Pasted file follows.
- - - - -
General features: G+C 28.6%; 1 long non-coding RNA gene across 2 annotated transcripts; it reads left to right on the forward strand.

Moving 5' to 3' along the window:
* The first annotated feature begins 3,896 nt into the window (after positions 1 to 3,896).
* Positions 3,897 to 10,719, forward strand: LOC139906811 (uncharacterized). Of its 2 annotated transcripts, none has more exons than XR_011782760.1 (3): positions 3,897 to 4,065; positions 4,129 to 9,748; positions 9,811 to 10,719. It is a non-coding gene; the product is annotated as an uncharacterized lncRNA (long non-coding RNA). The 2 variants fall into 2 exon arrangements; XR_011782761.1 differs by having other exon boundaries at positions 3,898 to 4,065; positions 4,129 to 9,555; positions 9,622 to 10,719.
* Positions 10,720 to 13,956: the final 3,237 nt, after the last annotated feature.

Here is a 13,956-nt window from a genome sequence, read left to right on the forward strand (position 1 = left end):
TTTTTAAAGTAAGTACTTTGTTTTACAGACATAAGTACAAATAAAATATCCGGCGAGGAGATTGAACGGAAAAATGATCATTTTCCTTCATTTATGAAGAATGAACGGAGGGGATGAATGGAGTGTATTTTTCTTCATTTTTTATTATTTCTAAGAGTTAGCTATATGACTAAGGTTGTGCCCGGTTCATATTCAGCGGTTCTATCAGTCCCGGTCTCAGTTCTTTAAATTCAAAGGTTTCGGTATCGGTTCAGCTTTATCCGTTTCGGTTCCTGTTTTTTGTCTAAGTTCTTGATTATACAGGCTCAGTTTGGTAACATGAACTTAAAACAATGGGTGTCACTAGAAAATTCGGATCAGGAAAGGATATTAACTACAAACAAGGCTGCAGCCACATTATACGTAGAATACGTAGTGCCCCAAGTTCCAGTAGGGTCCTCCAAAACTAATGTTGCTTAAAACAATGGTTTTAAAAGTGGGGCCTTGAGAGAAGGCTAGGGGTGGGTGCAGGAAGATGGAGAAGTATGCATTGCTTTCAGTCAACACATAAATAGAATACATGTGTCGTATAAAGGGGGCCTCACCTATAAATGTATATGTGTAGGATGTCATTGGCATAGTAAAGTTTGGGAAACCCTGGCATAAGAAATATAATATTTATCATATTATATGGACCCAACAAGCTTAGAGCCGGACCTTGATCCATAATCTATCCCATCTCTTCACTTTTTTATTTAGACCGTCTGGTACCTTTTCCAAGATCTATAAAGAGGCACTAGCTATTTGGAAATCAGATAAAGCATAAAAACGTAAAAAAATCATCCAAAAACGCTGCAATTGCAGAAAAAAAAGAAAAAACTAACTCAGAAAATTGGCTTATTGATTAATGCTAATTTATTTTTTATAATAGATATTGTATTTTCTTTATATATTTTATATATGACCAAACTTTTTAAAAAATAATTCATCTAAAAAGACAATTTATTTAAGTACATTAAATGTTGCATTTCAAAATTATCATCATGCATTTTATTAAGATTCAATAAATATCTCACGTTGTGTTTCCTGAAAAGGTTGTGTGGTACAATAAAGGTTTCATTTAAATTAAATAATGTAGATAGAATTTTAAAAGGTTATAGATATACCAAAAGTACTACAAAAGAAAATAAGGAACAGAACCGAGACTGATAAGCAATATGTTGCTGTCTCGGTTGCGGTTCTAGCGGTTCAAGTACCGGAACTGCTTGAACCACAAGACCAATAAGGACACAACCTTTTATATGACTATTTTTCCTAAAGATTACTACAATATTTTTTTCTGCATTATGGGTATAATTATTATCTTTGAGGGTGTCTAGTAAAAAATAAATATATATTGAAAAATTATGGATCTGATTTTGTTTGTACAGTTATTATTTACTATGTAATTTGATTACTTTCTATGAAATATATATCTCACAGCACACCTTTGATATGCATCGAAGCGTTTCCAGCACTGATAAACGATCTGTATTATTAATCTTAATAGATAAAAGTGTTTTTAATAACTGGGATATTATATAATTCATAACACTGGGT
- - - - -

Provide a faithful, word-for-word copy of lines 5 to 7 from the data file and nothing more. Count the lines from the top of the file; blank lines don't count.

* Positions 10,720 to 13,956: the final 3,237 nt, after the last annotated feature.

Here is a 13,956-nt window from a genome sequence, read left to right on the forward strand (position 1 = left end):
TTTTTAAAGTAAGTACTTTGTTTTACAGACATAAGTACAAATAAAATATCCGGCGAGGAGATTGAACGGAAAAATGATCATTTTCCTTCATTTATGAAGAATGAACGGAGGGGATGAATGGAGTGTATTTTTCTTCATTTTTTATTATTTCTAAGAGTTAGCTATATGACTAAGGTTGTGCCCGGTTCATATTCAGCGGTTCTATCAGTCCCGGTCTCAGTTCTTTAAATTCAAAGGTTTCGGTATCGGTTCAGCTTTATCCGTTTCGGTTCCTGTTTTTTGTCTAAGTTCTTGATTATACAGGCTCAGTTTGGTAACATGAACTTAAAACAATGGGTGTCACTAGAAAATTCGGATCAGGAAAGGATATTAACTACAAACAAGGCTGCAGCCACATTATACGTAGAATACGTAGTGCCCCAAGTTCCAGTAGGGTCCTCCAAAACTAATGTTGCTTAAAACAATGGTTTTAAAAGTGGGGCCTTGAGAGAAGGCTAGGGGTGGGTGCAGGAAGATGGAGAAGTATGCATTGCTTTCAGTCAACACATAAATAGAATACATGTGTCGTATAAAGGGGGCCTCACCTATAAATGTATATGTGTAGGATGTCATTGGCATAGTAAAGTTTGGGAAACCCTGGCATAAGAAATATAATATTTATCATATTATATGGACCCAACAAGCTTAGAGCCGGACCTTGATCCATAATCTATCCCATCTCTTCACTTTTTTATTTAGACCGTCTGGTACCTTTTCCAAGATCTATAAAGAGGCACTAGCTATTTGGAAATCAGATAAAGCATAAAAACGTAAAAAAATCATCCAAAAACGCTGCAATTGCAGAAAAAAAAGAAAAAACTAACTCAGAAAATTGGCTTATTGATTAATGCTAATTTATTTTTTATAATAGATATTGTATTTTCTTTATATATTTTATATATGACCAAACTTTTTAAAAAATAATTCATCTAAAAAGACAATTTATTTAAGTACATTAAATGTTGCATTTCAAAATTATCATCATGCATTTTATTAAGATTCAATAAATATCTCACGTTGTGTTTCCTGAAAAGGTTGTGTGGTACAATAAAGGTTTCATTTAAATTAAATAATGTAGATAGAATTTTAAAAGGTTATAGATATACCAAAAGTACTACAAAAGAAAATAAGGAACAGAACCGAGACTGATAAGCAATATGTTGCTGTCTCGGTTGCGGTTCTAGCGGTTCAAGTACCGGAACTGCTTGAACCACAAGACCAATAAGGACACAACCTTTTATATGACTATTTTTCCTAAAGATTACTACAATATTTTTTTCTGCATTATGGGTATAATTATTATCTTTGAGGGTGTCTAGTAAAAAATAAATATATATTGAAAAATTATGGATCTGATTTTGTTTGTACAGTTATTATTTACTATGTAATTTGATTACTTTCTATGAAATATATATCTCACAGCACACCTTTGATATGCATCGAAGCGTTTCCAGCACTGATAAACGATCTGTATTATTAATCTTAATAGATAAAAGTGTTTTTAATAACTGGGATATTATATAATTCATAACACTGGGT